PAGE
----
Better beverage options include water, cranberry juice, and green tea, which has been linked to a decreased risk of gastritis and stomach cancer.
  • Healthy eating fit woman
    Best: Yogurt
    Yogurt contains probiotics, so-called ‘good’ bacteria that promote gut health and may inhibit the growth of H. pylori. Look for yogurt that contains S. thermophilus or L. bulgaricus. You may also want to look on the packaging for a seal that says ’Live & Active Cultures’; this seal indicates the product has at least 100 million live cultures per gram at the time of manufacture.

    Other beneficial probiotic-containing foods include kefir (a fermented milk drink), kimchi and sauerkraut.
Gastritis Diet | Best and Worst Foods for Gastritis

About The Author

Jennifer L.W. Fink, RN, BSN is a Registered Nurse-turned-writer. She’s also the creator of BuildingBoys.net and co-creator/co-host of the podcast On Boys: Real Talk about Parenting, Teaching & Reaching Tomorrow’s Men. Most recently, she is the author ofThe First-Time Mom's Guide to Raising Boys: Practical Advice for Your Son's Formative Years.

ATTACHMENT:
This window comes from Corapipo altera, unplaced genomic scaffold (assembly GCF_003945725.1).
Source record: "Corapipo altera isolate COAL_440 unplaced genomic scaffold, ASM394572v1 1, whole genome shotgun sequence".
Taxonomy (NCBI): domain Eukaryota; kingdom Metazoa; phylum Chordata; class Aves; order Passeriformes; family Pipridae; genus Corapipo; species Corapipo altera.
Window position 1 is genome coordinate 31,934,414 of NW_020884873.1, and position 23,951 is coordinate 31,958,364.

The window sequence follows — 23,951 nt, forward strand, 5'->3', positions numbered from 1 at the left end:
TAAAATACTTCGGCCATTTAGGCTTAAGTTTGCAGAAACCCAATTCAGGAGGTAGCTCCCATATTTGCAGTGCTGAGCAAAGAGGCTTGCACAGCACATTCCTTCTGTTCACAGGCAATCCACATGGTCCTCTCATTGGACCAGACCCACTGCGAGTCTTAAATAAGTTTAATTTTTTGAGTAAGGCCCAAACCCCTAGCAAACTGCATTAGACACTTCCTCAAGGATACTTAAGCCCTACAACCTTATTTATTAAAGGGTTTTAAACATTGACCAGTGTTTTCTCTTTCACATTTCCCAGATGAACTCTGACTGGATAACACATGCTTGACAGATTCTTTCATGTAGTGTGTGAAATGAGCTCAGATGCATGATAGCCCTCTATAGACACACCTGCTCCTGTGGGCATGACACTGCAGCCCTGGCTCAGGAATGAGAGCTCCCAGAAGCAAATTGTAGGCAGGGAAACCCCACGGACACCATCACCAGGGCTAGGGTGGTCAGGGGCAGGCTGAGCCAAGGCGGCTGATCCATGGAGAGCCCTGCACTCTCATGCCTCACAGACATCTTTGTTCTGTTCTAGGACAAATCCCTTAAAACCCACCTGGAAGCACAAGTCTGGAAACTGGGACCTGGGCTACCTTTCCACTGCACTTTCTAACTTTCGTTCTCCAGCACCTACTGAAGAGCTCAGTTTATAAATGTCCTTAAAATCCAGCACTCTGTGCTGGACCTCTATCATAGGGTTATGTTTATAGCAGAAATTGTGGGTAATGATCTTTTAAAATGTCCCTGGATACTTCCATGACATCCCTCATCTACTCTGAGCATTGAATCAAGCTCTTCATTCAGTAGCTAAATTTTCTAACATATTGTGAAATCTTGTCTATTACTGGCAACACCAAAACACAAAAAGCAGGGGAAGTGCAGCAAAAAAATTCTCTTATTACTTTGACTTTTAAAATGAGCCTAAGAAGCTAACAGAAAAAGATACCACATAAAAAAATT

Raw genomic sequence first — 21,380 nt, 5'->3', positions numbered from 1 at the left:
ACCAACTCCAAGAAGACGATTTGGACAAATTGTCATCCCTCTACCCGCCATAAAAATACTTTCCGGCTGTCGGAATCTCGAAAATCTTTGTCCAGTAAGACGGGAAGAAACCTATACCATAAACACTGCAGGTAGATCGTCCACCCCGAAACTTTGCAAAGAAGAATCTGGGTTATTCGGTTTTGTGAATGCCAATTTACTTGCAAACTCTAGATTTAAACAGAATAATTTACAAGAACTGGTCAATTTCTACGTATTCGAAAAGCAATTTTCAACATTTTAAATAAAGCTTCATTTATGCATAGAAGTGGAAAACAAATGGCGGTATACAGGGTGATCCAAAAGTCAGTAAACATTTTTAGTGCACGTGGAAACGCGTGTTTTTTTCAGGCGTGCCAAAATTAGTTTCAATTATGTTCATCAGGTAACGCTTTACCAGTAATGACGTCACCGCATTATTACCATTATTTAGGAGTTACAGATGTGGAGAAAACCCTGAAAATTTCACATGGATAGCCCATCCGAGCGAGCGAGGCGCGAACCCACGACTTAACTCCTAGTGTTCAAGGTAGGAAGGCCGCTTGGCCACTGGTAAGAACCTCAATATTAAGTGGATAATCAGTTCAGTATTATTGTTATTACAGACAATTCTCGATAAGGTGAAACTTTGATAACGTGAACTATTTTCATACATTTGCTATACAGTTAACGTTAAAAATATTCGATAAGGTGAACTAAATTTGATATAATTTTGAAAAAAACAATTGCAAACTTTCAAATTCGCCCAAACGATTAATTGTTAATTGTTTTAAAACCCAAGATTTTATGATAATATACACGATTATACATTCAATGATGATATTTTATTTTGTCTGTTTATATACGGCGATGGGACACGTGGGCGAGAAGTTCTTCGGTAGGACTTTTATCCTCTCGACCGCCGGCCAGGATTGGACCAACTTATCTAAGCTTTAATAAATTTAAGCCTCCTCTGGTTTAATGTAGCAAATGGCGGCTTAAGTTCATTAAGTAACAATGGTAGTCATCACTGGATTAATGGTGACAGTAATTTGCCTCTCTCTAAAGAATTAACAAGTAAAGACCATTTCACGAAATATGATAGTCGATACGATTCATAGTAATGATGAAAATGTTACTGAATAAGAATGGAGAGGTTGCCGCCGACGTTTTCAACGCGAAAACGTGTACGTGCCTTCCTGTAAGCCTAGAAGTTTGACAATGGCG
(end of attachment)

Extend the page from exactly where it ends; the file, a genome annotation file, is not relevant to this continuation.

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  5. Gastritis. Penn State Hershey. http://pennstatehershey.adam.com/content.aspx?productId=107&pid=33&gid=000067
  6. Treating the Effects of Alcoholic Gastritis. American Addiction Centers. https://www.alcohol.org/comorbid/gastritis/
  7. Setiawan V, Zhan, Z, Yu G, et al. Protective effect of green tea on the risks of chronic gastritis and stomach cancer. Int J Cancer. 2001;92(4):600-604. https://www.ncbi.nlm.nih.gov/pubmed/11304697
  8. Your Complete Guide to Choosing a Yogurt to Meet Your Needs. Harvard Medical School. https://www.health.harvard.edu/staying-healthy/your-complete-guide-to-choosing-a-yogurt-to-meet-your-needs


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Last Review Date: 2021 Oct 1